Since the invention of the slot machine over 100 years ago, automation has been a part of gambling, generally for the better. And yet recent developments in AI could substantially shift the Las Vegas resort industry, possibly (though not necessarily) for the better.
Many people like gambling, and a lot of them want to do it as quickly as possible. Slots have evolved from the simple, one-coin-at-a-time mechanical one-armed bandits to electronic, computer-driven devices, but the general function remains the same. Human involvement in slot machines (or electronic gaming devices, which is a more technically accurate term) has, however, decreased. Just 20 years ago, slot machines required an extensive ecosystem of coin and bill processing: Patrons exchanged bills for coins at a cashier booth or with a roving change person, then inserted their coins into machines one at a time. If they were lucky enough to win, they hauled their bucket of coins back to a redemption booth to receive cash.
And there were teams of employees who lugged slot drops from slot bases to hard count, where even more employees sorted, weighed and rolled the coins, starting the process over.
Forgive the tedious description of slot finance circa 1997, but it has a point: Serious slot play was mediated at several points by humans. Players would have to buy coins from a real person, and if their machine ran out of coins or required a hand pay, interact with one or more people.
Now, thanks to bill acceptors and ticket-in/ticket-out technology, players can go hours without needing human intervention. Bills are put directly into the machine, which spits out a ticket instead of coins. The only time a person is necessary is for a high-value hand pay or a win that triggers the IRS’ reporting requirements.
That evolution has changed casinos tremendously. There are many positives for the player, including more convenience and quicker play. If you want to know about the positives for the employees, just ask around hard count, if you can find anyone.
It’s no secret that more and more tasks are becoming automated. French startup Navya’s self-driving shuttle is making its rounds Downtown. Check-in kiosks in Strip lobbies are making front-desk attendants a little less critical. Not too far off are machines that pour drinks, prepare meals and clean rooms.
Historian Hal Rothman believed that Las Vegas was “the Last Detroit,” the final remaining place in postindustrial America where hardworking but low-skilled men and women could pull down a middle-class wage. As casinos opened in the 1990s, the expanding subdivisions of a growing city were filled with valets, dealers, housekeepers—everyone needed to keep the machine running.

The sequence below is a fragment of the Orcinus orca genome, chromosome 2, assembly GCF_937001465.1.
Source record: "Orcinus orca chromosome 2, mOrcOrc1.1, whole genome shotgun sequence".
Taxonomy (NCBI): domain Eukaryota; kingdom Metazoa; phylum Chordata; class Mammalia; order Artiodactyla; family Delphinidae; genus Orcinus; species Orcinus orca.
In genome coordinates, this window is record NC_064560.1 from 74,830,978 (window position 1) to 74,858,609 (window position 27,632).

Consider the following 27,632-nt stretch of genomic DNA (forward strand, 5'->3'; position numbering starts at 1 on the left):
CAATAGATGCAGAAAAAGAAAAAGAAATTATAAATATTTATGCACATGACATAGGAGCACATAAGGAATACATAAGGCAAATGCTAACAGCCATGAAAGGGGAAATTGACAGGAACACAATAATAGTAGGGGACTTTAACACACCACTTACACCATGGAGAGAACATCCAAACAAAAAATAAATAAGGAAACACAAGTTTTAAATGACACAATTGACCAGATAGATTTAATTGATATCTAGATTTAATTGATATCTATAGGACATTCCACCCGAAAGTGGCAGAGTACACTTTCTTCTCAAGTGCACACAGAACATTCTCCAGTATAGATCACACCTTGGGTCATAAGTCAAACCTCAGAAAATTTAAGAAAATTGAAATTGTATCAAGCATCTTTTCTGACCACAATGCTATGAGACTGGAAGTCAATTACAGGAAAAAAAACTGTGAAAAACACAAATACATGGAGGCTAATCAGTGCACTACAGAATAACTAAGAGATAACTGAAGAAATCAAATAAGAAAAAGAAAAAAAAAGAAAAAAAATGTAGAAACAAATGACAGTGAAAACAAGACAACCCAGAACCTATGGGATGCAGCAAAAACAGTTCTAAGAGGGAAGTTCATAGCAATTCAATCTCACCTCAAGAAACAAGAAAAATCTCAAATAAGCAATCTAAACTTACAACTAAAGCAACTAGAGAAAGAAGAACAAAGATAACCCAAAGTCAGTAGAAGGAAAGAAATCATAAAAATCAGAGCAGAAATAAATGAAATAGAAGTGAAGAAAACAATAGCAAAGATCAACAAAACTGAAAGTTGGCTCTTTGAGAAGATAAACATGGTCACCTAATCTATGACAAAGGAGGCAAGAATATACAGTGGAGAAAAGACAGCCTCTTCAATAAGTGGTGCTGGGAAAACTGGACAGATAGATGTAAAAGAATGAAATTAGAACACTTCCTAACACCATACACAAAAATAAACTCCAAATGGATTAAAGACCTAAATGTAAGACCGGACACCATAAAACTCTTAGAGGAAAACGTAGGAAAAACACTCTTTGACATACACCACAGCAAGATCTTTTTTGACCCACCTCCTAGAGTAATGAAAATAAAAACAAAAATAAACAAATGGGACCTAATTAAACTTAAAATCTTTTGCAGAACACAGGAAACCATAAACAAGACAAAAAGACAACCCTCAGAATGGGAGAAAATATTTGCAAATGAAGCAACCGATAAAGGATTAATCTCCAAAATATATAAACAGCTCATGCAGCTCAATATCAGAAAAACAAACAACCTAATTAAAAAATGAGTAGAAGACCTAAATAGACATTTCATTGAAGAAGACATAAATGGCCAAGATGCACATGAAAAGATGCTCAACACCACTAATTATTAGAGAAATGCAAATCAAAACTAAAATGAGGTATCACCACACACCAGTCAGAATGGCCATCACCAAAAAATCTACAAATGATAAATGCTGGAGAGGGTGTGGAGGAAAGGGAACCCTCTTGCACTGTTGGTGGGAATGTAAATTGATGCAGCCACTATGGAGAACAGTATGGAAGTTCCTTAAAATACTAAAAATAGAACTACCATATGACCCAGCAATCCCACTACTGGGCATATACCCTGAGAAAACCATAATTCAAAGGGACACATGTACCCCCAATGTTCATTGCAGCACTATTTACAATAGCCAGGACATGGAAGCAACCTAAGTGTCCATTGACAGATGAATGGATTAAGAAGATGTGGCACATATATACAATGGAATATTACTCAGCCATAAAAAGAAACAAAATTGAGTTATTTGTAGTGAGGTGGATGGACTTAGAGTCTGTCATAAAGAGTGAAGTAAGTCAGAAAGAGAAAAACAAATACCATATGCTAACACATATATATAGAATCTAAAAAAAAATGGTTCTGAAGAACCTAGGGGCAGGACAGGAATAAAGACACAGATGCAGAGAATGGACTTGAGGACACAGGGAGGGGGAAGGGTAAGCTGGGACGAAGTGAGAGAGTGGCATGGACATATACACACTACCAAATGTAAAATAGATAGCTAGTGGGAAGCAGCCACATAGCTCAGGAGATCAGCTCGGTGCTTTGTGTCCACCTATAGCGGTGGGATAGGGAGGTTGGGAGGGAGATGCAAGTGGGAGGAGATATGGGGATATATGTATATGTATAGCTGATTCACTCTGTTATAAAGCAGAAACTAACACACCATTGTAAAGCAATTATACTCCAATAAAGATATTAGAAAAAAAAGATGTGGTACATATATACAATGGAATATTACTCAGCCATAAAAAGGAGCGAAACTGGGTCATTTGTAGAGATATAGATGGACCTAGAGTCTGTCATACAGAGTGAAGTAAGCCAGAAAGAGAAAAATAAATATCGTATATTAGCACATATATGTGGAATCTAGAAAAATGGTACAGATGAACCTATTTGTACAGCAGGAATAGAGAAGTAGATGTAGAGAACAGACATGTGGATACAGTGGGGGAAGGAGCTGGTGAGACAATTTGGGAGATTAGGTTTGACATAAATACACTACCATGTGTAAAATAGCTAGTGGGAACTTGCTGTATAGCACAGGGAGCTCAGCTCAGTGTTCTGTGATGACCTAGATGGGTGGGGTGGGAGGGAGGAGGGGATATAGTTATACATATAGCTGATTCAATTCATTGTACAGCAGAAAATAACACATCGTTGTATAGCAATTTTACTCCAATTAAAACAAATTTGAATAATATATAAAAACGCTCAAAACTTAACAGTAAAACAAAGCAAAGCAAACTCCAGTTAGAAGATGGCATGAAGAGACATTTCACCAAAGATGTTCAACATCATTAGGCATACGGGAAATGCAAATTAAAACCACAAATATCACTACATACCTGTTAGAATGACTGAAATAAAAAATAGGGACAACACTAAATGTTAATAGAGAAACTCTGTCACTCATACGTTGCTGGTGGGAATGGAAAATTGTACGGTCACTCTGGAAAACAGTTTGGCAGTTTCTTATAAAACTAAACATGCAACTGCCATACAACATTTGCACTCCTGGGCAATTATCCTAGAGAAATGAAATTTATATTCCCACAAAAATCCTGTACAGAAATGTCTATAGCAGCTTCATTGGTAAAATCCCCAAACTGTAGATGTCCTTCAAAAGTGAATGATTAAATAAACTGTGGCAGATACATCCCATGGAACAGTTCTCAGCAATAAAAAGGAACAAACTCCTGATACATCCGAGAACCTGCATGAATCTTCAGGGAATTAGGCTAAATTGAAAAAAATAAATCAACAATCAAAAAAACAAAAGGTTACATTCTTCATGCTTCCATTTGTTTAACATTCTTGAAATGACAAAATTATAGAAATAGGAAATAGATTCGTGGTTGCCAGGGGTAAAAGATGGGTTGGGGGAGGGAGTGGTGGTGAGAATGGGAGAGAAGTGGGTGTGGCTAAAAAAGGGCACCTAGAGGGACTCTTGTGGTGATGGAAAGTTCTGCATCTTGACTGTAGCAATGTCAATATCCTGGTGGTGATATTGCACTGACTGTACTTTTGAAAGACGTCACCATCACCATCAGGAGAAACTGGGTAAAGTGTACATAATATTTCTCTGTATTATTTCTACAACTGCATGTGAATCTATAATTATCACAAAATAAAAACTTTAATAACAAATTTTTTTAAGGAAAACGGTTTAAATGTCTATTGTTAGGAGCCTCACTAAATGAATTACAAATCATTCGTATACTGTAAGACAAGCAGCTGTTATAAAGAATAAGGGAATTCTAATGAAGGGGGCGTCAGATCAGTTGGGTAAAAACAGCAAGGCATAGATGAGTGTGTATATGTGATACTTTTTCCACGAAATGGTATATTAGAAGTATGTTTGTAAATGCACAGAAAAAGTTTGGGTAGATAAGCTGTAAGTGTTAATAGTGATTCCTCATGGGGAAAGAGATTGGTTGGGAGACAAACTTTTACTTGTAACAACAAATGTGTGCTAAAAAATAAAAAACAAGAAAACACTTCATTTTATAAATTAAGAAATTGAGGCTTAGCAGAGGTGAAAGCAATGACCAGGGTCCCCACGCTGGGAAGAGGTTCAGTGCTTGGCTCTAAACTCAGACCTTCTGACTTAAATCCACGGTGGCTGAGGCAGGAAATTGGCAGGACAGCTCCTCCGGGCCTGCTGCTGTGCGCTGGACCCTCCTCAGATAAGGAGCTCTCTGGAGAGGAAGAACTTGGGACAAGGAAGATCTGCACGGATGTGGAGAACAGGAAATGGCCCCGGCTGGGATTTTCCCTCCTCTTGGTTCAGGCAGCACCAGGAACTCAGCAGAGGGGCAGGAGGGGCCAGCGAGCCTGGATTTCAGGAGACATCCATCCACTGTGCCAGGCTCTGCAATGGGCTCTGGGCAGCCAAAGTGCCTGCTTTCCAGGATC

But, if a robot surgeon can outperform a highly trained human doctor, is it really that hard to imagine that it won’t be able to mix a cocktail better, too? And, with no sick days or free pours. Just as with free parking, once one company successfully rolls the dice on what promises to be a labor-saving innovation, the others will almost surely follow suit.
That means no more “Last Detroit,” which will fundamentally change the nature of casino employment. It is strange (but totally implausible) to imagine a future in which more professional hockey players than bartenders work on the Las Vegas Strip—something completely in the realm of fantasy only a few years ago.
New developments promise (or threaten) to extend automation further up the organizational chart. Recently, Google DeepMind’s artificial intelligence AlphaZero beat Stockfish, the world’s best computer chess engine, 64-36 across 100 games. Stockfish could fight AlphaZero to a draw about of third of the time, but it couldn’t beat the AI.
One computer beating another at chess might not seem like a big deal, but this was a significant contest. Stockfish is the reigning computer chess champion, meticulously programmed to respond to a variety of sequences. AlphaZero, on the other hand, was not taught how to play chess at all. Supplied with the game’s rules, AlphaZero, using machine learning, taught itself to play chess by playing against itself. Four hours later, it was ready to dethrone a champion. Most impressively, it used “humanlike moves and ideas” to win.
AlphaZero’s success means that people who get paid to make decisions might be no more immune to automation than those who work with their hands. If artificial intelligence can’t be designed to assess risk or manage resources better than humans, it now appears that it can teach itself to do it—in the time it takes to drive to Las Vegas from Los Angeles.
That means much, much more than the possible loss of the bulk of executive jobs in Las Vegas resorts. Because if there are fewer managers working worldwide, that means there are fewer managers with money to vacation in Las Vegas.
Which is all a convoluted way of arriving at the conclusion that automation is going to severely disrupt the global economy in ways that will help some but not others. This will spark greater social and economic shifts that could benefit or hurt Las Vegas. Perhaps all of the blue, white and pink-collar workers displaced by automatons and AI will find new work that pays better, giving them more time and money to spend in Las Vegas.
Or maybe not. Either way, Las Vegas tourism will have to adapt to the new realities. It won’t be the first time: The industry took advantage of many national trends to grow in the second half of the 20th century, and skillfully adapted to the proliferation of casino gambling to remain relevant in the first years of the 21st.
It might take longer than it would an AI, but Las Vegas will hopefully learn how to survive.